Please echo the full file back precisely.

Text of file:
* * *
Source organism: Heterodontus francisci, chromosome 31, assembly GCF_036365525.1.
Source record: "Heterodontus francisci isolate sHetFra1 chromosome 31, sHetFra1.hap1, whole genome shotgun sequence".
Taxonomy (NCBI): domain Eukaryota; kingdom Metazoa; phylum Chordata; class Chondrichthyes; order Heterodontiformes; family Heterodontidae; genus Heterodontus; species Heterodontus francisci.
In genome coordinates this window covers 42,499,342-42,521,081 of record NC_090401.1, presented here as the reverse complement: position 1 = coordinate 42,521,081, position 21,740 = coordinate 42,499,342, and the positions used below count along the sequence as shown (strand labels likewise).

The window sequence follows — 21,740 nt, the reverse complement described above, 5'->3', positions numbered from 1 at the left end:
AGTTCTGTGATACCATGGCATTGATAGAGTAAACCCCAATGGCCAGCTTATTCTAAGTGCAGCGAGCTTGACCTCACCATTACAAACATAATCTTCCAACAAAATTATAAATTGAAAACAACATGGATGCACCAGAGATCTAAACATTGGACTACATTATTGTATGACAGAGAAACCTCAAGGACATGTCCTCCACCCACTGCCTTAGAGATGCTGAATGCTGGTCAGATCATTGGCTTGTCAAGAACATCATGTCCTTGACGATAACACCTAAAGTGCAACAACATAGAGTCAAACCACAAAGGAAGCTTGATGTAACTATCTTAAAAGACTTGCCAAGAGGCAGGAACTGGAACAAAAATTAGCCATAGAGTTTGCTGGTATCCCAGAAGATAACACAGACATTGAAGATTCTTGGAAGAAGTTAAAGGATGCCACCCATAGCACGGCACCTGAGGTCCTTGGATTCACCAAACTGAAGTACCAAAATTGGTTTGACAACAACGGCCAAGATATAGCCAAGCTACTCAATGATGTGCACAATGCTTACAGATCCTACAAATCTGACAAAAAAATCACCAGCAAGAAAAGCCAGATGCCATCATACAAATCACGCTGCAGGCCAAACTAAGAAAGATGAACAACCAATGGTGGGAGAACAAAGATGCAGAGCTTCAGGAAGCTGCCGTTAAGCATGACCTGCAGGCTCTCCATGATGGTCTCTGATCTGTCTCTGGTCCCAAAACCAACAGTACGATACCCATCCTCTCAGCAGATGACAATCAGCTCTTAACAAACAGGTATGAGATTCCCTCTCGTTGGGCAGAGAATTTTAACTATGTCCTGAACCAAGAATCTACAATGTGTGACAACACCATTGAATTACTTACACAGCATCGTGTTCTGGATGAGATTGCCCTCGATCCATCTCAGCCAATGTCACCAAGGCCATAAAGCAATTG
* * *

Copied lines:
Source organism: Heterodontus francisci, chromosome 31, assembly GCF_036365525.1.
Source record: "Heterodontus francisci isolate sHetFra1 chromosome 31, sHetFra1.hap1, whole genome shotgun sequence".
Taxonomy (NCBI): domain Eukaryota; kingdom Metazoa; phylum Chordata; class Chondrichthyes; order Heterodontiformes; family Heterodontidae; genus Heterodontus; species Heterodontus francisci.
In genome coordinates this window covers 42,499,342-42,521,081 of record NC_090401.1, presented here as the reverse complement: position 1 = coordinate 42,521,081, position 21,740 = coordinate 42,499,342, and the positions used below count along the sequence as shown (strand labels likewise).

The window sequence follows — 21,740 nt, the reverse complement described above, 5'->3', positions numbered from 1 at the left end:
AGTTCTGTGATACCATGGCATTGATAGAGTAAACCCCAATGGCCAGCTTATTCTAAGTGCAGCGAGCTTGACCTCACCATTACAAACATAATCTTCCAACAAAATTATAAATTGAAAACAACATGGATGCACCAGAGATCTAAACATTGGACTACATTATTGTATGACAGAGAAACCTCAAGGACATGTCCTCCACCCACTGCCTTAGAGATGCTGAATGCTGGTCAGATCATTGGCTTGTCAAGAACATCATGTCCTTGACGATAACACCTAAAGTGCAACAACATAGAGTCAAACCACAAAGGAAGCTTGATGTAACTATCTTAAAAGACTTGCCAAGAGGCAGGAACTGGAACAAAAATTAGCCATAGAGTTTGCTGGTATCCCAGAAGATAACACAGACATTGAAGATTCTTGGAAGAAGTTAAAGGATGCCACCCATAGCACGGCACCTGAGGTCCTTGGATTCACCAAACTGAAGTACCAAAATTGGTTTGACAACAACGGCCAAGATATAGCCAAGCTACTCAATGATGTGCACAATGCTTACAGATCCTACAAATCTGACAAAAAAATCACCAGCAAGAAAAGCCAGATGCCATCATACAAATCACGCTGCAGGCCAAACTAAGAAAGATGAACAACCAATGGTGGGAGAACAAAGATGCAGAGCTTCAGGAAGCTGCCGTTAAGCATGACCTGCAGGCTCTCCATGATGGTCTCTGATCTGTCTCTGGTCCCAAAACCAACAGTACGATACCCATCCTCTCAGCAGATGACAATCAGCTCTTAACAAACAGGTATGAGATTCCCTCTCGTTGGGCAGAGAATTTTAACTATGTCCTGAACCAAGAATCTACAATGTGTGACAACACCATTGAATTACTTACACAGCATCGTGTTCTGGATGAGATTGCCCTCGATCCATCTCAGCCAATGTCACCAAGGCCATAAAGCAATTG